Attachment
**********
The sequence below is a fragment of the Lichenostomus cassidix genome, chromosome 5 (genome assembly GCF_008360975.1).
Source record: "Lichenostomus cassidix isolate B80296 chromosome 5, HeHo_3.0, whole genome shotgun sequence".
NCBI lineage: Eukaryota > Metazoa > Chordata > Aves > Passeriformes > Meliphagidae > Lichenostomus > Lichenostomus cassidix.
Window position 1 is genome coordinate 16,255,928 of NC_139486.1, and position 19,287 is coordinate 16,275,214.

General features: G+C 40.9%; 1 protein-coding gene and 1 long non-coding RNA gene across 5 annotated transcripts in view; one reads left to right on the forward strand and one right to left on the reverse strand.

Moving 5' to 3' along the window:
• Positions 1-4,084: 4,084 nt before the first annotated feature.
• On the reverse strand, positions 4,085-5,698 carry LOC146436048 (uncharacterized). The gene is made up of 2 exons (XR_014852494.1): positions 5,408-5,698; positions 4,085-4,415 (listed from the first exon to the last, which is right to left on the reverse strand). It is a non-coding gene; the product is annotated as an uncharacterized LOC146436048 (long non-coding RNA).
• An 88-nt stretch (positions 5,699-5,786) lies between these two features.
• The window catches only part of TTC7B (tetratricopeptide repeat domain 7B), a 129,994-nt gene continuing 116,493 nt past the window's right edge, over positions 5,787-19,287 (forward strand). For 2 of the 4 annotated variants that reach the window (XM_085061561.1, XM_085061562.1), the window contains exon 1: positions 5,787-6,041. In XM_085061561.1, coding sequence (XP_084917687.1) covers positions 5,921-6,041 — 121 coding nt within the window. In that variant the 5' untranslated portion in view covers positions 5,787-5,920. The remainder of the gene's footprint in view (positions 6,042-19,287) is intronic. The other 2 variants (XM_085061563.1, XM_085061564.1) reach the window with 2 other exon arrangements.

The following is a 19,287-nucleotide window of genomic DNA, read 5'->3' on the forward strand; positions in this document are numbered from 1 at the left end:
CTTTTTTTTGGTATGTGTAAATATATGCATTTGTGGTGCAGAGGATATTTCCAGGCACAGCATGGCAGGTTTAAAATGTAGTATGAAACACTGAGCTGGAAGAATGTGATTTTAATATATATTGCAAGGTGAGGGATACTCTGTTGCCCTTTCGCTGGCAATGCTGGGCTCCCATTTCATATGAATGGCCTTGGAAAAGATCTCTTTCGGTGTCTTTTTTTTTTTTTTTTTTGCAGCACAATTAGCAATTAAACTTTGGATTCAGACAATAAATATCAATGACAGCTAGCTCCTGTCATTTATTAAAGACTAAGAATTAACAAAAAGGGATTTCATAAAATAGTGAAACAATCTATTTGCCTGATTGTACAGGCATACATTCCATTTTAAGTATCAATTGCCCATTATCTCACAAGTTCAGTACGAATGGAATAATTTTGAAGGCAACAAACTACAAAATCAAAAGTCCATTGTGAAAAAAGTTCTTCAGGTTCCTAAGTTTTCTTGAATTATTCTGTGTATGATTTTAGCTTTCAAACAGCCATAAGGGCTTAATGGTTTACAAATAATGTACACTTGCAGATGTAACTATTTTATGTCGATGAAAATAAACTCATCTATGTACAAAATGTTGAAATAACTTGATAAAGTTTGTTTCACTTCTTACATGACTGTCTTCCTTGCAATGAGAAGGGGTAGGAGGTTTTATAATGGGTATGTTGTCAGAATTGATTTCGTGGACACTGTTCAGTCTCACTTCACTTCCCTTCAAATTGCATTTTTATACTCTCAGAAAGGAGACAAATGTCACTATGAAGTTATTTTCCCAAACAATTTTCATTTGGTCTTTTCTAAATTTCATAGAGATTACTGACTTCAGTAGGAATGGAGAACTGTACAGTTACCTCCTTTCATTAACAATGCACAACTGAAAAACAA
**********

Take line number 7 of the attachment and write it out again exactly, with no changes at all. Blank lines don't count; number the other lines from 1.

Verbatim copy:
• Positions 1-4,084: 4,084 nt before the first annotated feature.